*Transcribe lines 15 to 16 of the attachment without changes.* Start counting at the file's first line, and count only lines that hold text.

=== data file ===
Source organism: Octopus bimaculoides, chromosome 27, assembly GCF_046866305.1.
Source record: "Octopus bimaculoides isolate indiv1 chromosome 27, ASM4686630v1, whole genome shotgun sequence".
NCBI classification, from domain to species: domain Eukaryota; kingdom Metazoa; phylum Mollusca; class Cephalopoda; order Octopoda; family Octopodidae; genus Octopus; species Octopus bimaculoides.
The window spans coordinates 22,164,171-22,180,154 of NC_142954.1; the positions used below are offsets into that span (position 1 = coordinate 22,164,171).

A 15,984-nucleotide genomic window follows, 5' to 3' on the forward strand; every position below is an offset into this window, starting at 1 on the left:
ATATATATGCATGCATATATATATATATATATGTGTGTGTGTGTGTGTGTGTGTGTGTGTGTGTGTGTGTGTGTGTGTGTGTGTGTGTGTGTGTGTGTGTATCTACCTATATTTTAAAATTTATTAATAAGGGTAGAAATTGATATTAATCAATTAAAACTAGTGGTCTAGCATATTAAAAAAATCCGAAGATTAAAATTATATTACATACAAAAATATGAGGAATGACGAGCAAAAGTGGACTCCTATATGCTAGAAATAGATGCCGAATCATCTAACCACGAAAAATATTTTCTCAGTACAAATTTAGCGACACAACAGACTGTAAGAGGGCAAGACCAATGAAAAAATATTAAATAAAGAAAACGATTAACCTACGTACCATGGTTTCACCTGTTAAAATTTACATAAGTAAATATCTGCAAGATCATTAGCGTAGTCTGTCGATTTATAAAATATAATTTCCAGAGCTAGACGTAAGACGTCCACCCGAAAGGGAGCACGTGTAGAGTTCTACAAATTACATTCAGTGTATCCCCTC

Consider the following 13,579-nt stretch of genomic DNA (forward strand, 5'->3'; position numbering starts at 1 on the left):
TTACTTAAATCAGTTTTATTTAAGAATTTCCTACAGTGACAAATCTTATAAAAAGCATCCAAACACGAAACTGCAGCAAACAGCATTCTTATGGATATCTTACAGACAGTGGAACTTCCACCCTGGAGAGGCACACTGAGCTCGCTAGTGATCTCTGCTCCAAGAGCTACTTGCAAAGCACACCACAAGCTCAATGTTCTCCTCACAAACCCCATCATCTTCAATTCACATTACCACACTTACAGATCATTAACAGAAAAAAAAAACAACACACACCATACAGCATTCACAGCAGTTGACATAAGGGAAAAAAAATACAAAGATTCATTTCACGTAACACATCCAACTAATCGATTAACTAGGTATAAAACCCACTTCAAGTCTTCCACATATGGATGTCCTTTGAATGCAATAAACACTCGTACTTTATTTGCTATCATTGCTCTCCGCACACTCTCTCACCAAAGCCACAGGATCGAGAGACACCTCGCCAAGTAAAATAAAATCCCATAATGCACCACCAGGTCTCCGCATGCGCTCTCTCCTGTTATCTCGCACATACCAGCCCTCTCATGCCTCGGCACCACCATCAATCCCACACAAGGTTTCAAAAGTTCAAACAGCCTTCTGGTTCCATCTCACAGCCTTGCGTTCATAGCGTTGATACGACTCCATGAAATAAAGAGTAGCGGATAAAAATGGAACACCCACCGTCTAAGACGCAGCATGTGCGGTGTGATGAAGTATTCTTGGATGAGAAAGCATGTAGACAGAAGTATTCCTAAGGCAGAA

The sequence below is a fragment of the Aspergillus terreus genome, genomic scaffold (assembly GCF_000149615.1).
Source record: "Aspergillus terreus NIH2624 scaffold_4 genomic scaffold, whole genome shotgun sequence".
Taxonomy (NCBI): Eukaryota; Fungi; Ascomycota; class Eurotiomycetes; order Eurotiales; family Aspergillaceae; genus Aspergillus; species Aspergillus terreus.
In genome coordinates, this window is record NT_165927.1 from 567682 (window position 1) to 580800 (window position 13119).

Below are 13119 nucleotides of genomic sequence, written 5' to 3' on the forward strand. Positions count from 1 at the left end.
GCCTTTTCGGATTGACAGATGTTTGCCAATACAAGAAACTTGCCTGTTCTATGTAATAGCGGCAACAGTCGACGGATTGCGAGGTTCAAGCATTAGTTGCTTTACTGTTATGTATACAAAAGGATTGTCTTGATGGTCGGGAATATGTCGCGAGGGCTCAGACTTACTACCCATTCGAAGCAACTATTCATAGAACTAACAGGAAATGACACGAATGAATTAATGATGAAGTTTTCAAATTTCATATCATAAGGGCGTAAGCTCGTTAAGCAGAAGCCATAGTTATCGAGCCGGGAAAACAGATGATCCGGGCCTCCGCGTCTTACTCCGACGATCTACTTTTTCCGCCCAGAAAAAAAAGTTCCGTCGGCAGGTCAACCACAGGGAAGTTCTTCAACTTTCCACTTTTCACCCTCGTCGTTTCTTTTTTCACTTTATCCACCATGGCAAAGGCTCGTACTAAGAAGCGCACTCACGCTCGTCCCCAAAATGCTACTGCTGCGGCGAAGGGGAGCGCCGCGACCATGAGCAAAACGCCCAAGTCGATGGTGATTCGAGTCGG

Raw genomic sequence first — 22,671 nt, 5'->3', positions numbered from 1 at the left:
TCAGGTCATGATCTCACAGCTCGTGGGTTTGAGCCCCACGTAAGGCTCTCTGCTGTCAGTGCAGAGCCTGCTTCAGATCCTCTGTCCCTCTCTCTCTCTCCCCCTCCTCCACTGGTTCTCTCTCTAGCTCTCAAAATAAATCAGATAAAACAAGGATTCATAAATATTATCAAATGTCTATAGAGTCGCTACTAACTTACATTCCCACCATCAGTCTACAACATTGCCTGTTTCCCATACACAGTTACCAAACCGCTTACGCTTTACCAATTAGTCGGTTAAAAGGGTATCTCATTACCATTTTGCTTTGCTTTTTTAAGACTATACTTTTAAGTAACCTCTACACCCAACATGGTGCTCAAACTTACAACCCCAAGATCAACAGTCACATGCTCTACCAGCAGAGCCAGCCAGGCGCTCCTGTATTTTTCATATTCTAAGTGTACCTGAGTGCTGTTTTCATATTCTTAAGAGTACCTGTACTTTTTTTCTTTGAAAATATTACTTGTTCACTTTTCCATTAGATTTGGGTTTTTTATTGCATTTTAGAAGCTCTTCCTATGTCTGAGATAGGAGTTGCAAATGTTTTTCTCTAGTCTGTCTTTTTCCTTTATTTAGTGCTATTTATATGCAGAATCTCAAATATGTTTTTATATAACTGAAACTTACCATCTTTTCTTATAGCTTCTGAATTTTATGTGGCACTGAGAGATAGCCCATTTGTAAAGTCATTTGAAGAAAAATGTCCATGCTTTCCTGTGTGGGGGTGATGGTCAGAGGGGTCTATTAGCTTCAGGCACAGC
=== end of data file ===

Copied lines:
Raw genomic sequence first — 22,671 nt, 5'->3', positions numbered from 1 at the left:
TCAGGTCATGATCTCACAGCTCGTGGGTTTGAGCCCCACGTAAGGCTCTCTGCTGTCAGTGCAGAGCCTGCTTCAGATCCTCTGTCCCTCTCTCTCTCTCCCCCTCCTCCACTGGTTCTCTCTCTAGCTCTCAAAATAAATCAGATAAAACAAGGATTCATAAATATTATCAAATGTCTATAGAGTCGCTACTAACTTACATTCCCACCATCAGTCTACAACATTGCCTGTTTCCCATACACAGTTACCAAACCGCTTACGCTTTACCAATTAGTCGGTTAAAAGGGTATCTCATTACCATTTTGCTTTGCTTTTTTAAGACTATACTTTTAAGTAACCTCTACACCCAACATGGTGCTCAAACTTACAACCCCAAGATCAACAGTCACATGCTCTACCAGCAGAGCCAGCCAGGCGCTCCTGTATTTTTCATATTCTAAGTGTACCTGAGTGCTGTTTTCATATTCTTAAGAGTACCTGTACTTTTTTTCTTTGAAAATATTACTTGTTCACTTTTCCATTAGATTTGGGTTTTTTATTGCATTTTAGAAGCTCTTCCTATGTCTGAGATAGGAGTTGCAAATGTTTTTCTCTAGTCTGTCTTTTTCCTTTATTTAGTGCTATTTATATGCAGAATCTCAAATATGTTTTTATATAACTGAAACTTACCATCTTTTCTTATAGCTTCTGAATTTTATGTGGCACTGAGAGATAGCCCATTTGTAAAGTCATTTGAAGAAAAATGTCCATGCTTTCCTGTGTGGGGGTGATGGTCAGAGGGGTCTATTAGCTTCAGGCACAGC